New partnership will help farmers in Malawi, Rwanda and Tanzania have better access to seeds that help maize crops better withstand growing challenges of drought, pests, diseases, and climate change.
NEW YORK and TEXCOCO, Mexico — Working together to improve access to and availability of climate-resilient maize varieties in eastern Africa, the Clinton Foundation and the International Maize and Wheat Improvement Centre (CIMMYT) are launching a partnership that will not only improve access by smallholder farmers to modern maize varieties but also aim to bolster food security in Malawi, Rwanda and Tanzania. The Clinton Foundation is launching this partnership through the Clinton Development Initiative, which works in the region to improve economic opportunity for farmers through better access to markets, technology, and inputs like seeds and fertilizer.
By: Rahma I Adam, Florence Sipalla, Pauline Muindi and Vongai Kandiwa
The maize seed sector in East and Southern Africa is
male-dominated. Most seed companies operating in the region are owned and run
by men. Often access to land and financial capital can be a constraint for
women who are keen on investing in agriculture. However, there are women
working in this sector, breaking social barriers, making a contribution to
improving household nutrition and livelihoods by providing jobs and improved
The gender team within the International Maize and Wheat Improvement Center (CIMMYT) Socioeconomics Program interviewed 9 women involved in the seed business in this region as part of a collection of stories that will be published as a book this May. In honor of International Women’s Day, held March 8, 2019, the CGIAR Research Program on Maize (MAIZE) and CIMMYT would like to share some of their stories to recognize these women—and many others like them—and highlight the important work that women do in seed systems in Africa.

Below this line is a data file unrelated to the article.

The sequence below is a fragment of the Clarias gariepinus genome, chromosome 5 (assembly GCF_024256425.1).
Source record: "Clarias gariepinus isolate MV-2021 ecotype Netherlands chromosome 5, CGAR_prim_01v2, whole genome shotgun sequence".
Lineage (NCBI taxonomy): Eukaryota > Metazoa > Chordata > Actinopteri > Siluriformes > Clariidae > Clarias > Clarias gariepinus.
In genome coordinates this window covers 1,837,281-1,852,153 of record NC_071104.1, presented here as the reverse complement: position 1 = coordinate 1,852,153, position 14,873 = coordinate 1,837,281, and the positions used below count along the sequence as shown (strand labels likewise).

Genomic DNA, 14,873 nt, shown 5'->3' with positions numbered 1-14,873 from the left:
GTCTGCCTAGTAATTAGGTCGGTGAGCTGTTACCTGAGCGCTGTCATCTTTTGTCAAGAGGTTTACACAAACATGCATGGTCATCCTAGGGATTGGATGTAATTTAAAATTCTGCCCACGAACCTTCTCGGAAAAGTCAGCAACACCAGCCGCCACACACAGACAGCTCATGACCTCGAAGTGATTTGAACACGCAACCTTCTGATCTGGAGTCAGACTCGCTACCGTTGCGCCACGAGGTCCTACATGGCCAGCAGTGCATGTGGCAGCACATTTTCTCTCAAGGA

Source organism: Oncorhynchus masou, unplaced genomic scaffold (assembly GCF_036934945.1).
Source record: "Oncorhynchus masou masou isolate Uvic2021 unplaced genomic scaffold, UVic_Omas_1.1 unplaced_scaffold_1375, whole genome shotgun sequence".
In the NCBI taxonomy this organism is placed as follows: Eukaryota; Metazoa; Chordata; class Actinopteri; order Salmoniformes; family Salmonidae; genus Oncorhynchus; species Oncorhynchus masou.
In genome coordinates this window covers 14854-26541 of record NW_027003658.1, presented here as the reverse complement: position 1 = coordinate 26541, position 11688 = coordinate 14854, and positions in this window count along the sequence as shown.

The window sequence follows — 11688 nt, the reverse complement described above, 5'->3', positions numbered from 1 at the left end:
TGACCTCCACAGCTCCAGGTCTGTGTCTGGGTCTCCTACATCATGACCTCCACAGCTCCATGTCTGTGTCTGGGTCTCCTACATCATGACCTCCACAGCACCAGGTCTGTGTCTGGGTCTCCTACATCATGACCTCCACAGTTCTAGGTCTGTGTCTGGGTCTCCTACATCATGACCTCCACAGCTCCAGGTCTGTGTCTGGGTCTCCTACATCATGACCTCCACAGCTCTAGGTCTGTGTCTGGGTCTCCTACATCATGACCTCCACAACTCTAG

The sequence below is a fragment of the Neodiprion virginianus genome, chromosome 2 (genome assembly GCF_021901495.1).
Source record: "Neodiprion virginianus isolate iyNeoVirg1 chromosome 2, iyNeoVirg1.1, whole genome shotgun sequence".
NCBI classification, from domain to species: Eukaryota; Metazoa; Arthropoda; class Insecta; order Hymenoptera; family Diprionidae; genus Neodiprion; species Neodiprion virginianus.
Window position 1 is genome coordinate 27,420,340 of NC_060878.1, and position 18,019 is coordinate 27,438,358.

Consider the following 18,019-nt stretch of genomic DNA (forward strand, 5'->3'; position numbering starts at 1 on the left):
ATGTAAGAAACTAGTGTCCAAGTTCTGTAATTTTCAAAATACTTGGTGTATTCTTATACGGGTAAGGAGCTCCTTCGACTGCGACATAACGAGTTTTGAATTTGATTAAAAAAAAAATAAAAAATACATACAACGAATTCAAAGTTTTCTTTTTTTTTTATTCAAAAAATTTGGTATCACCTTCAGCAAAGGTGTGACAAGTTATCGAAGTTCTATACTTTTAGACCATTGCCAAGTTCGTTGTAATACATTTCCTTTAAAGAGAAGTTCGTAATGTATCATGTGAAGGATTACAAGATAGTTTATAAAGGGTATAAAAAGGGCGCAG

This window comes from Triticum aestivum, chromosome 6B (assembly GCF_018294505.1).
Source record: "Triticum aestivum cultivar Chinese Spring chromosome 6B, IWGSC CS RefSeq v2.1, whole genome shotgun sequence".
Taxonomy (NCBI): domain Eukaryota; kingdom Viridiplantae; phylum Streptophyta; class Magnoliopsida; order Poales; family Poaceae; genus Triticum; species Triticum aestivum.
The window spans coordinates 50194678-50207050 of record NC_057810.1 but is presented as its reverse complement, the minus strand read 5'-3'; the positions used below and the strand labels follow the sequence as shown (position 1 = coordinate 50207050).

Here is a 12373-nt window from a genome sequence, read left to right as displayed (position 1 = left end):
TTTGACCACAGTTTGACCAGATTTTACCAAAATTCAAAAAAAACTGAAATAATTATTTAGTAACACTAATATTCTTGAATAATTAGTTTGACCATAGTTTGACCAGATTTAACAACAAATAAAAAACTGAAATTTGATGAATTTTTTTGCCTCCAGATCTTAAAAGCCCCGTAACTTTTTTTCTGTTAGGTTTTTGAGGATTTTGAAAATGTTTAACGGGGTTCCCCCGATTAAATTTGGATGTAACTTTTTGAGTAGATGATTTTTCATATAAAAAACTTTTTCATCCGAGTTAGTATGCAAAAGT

This is Grace Malindi, and this is her story:
Dr. Grace Malindi, 67, started Mgom’mera in 2014 with her sister Florence Kahumbe who had experience in running agro-dealer shops. Florence was key in setting up the business particularly through engagement with agro-dealers, while Grace’s background in extension was valuable in understanding their market. Grace has a Ph.D. in Human and Community Development with a double minor in Gender and International Development and Agriculture Extension and Advisory from the University of Illinois Urbana-Champaign in the U.S. Mngom’mera is a family-owned enterprise. Grace’s three children are involved in the business, serving as directors. Her sons Ulemu and Mwai advise on strategic partnership, marketing and business development while her daughter Darlis shares her expertise in finance and accounting. She designed the company’s accounting systems and trained staff on it.
A farmer who took part in the KIT study in Bihar, India. Photo: Genevieve Audet-Bélanger/KIT.
Maize is a staple food in many developing countries, and ensuring that smallholder farmers have access to and are familiar with the improved maize varieties available to them is critical in improving food security worldwide for farming families and consumers. In order to understand whether smallholder farmers have access to improved maize varieties and how the organization of the seed sector supports this, the Royal Tropical Institute (KIT) recently conducted four studies on seed sector functioning and the adoption of improved maize varieties.
For International Women’s Day 2016, CIMMYT and MAIZE celebrate women farmers in Africa, who through their resilience, bravery and commitment have weathered challenges in maize farming to put food on the table. These women contribute to enhancing agricultural growth and food security.
Valeria and her daughters and part of their bountiful maize harvest from ‘ngamia’ seed. Photographer: CIMMYT/Brenda Wawa